THE CONDUCT TOWARD SINNERS THAT IS CHRISTIAN AND PLEASING TO GOD
An extract from a sermon entitled "The Lost Sheep" by Martin Luther
A friend of mine recently pointed out the following section from a five hundred year old message that speaks as relevantly to pastors today as it did then. It caused me to realize again that one of my main callings as a pastor is to go after the lost sheep, but to accomplish my mission I must have a certain conduct toward the sinner. I think you will find Luther's words powerful and penetrating.
"So dearly must I love the sinner that I shall even run after him, and shall become like the shepherd that seeks the lost sheep, like the woman that seeks the lost piece of silver. On this occasion, therefore, we shall speak concerning such great work of love as is shown when a pious man invests the sinner with his own righteousness, when a pious woman invests the most wanton harlot with her own honor.
This is something that neither the world nor reason will do. A work like this cannot be done by honorable and pious men who are actuated only by reason, by men who would prove their piety by turning up their nose at those who are sinners, as here the Pharisees do who murmur and grumble at public sinners.
This is what our monks do. They have gone about making faces at all who lie in their sins, and have thought: “Oh, but this is a worldly fellow! He does not concern us. If now, he really would be pious, let him put on the monk’s cowl!” Hence it is that reason and such hypocrites cannot refrain from despising those who are not like them. They are puffed up over their own life and conduct, and cannot advance far enough to be merciful to sinners. This much they do not know, that they are to be servants, and that their piety is to be of service to others. Moreover, they become so proud and harsh that they are unable to manifest any love. They think: “This peasant is not worthy to unloose the latchet of my shoes; therefore do not say that I am to show him any affection.” But at this point God intervenes, permitting the proud one to receive a severe fall and shock that he often becomes guilty of such sins as adultery, and at times does things even worse, and must afterwards smite himself, saying: “Keep still, brother, and restrain yourself, you are of precisely the same stuff as yonder peasant.” He thereby acknowledges that we are all chips of the same block. No ass need deride another as a beast of burden; for we are all of one flesh.
This we clearly see in the two sorts of people here presented to us as examples. In the first place, we have the Pharisees and hypocrites who are exceedingly pious people, and were over head and ears in holiness. In the second place, we have the open sinners and publicans, who were over head and ears in sins. These, therefore, were despised by those shining saints, and were not considered worthy of their society. Here, however, Christ intervenes with his judgment and says that those saints are to stoop down and take the sinners upon their shoulders, and are to bear in mind that, with their righteousness and piety, they are help to others out of their sins. But, no! That they will not do. And this is indeed the way it goes.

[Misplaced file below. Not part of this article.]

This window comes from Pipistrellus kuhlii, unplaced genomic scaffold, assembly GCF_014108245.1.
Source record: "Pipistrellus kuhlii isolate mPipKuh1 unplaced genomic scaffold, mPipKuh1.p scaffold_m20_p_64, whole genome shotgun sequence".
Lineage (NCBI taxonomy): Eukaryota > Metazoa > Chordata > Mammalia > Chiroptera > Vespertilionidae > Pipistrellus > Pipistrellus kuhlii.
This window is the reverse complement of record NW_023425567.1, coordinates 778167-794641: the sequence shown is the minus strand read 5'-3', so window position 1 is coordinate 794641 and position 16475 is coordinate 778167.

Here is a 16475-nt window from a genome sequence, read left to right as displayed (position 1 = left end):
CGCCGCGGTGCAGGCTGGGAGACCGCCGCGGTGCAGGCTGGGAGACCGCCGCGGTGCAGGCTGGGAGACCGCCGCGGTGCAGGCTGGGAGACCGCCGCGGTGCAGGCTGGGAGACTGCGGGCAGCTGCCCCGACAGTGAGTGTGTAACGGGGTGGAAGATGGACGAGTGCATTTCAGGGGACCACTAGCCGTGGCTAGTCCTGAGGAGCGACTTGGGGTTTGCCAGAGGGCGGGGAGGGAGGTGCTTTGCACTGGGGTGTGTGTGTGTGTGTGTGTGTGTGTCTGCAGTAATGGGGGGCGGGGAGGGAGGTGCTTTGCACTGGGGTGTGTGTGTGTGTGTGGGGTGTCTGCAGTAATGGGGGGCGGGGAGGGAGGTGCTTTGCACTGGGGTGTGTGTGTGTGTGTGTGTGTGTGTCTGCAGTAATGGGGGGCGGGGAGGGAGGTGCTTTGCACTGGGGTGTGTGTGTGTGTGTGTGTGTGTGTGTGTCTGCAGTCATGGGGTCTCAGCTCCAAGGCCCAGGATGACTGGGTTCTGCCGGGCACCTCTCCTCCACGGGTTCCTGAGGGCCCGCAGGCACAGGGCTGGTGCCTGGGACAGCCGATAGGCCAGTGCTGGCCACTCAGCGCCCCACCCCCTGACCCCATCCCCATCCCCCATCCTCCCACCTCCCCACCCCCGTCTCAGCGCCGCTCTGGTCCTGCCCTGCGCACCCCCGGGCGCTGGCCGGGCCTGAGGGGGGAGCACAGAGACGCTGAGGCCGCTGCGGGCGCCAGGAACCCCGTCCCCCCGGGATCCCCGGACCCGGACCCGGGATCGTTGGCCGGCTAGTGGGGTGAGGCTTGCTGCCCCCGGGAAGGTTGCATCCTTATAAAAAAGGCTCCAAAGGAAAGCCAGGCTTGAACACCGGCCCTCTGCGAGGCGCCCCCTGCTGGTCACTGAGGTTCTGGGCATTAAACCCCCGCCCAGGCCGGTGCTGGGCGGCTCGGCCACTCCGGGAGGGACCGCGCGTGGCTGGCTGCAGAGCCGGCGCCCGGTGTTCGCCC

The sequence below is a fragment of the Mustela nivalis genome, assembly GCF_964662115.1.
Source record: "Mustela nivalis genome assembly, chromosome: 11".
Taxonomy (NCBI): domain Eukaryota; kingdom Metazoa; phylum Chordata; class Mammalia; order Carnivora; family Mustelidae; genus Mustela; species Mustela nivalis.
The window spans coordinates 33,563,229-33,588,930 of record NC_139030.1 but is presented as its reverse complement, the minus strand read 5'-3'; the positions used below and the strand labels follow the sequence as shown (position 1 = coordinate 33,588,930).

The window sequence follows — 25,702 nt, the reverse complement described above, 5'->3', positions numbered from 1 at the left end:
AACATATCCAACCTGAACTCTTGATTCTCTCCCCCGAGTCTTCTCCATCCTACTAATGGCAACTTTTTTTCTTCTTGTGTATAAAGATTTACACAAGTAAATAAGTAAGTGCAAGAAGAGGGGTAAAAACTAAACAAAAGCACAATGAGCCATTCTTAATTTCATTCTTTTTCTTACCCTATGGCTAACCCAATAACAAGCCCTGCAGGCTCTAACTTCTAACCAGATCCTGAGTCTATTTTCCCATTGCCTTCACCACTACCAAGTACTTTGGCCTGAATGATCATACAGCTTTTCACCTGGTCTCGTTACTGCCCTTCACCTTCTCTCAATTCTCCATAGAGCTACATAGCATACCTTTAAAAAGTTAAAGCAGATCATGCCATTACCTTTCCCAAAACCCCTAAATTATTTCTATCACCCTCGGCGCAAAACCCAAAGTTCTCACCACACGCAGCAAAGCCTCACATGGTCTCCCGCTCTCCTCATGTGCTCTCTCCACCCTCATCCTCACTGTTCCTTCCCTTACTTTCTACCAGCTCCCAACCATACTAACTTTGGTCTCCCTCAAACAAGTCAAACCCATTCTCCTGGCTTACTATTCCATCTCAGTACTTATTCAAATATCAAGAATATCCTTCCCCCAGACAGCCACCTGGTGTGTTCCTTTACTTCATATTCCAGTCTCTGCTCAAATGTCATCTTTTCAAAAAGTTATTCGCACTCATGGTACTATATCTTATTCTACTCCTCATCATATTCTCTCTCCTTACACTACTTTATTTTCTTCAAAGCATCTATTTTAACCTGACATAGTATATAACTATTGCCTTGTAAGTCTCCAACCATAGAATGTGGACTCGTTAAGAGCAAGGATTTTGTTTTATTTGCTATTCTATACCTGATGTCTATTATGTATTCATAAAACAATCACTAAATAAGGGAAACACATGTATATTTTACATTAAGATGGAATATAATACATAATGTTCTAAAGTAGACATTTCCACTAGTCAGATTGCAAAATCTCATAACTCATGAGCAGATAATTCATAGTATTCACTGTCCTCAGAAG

A truly Christian work is it that we descend and get mixed up in the mire of the sinner as deeply as he sticks there himself, taking his sin upon ourselves and floundering out of it with him, not acting otherwise than as if his sin were our own. We should rebuke and deal with him in earnest; yet we are not to despise but sincerely to love him. If you are proud toward the sinner and despise him, you are utterly damned.
These, then, are great and good works in which we should exercise ourselves. But no man pays attention to them. Such works have entirely faded away and become extinct. In the meantime, one resorts, in the name of the devil, to Saint James, another proceeds to build a church, a third provides for the saying of masses, - this one does this, the other does that, and no one thinks of praying for the sinner. It is therefore to be feared that the holiest are in the deepest hell, and that the sinners are mostly in heaven.
But it would be a truly Christian work, if you received sinners, if you entered into your closet and there said, in earnest prayer to the Lord: “Oh, my God! Of such a person I hear so and so, he lieth in his sins, he hath fallen. Oh, Lord, help him to rise again,” etc. This is just the way in which to receive and serve the sinner."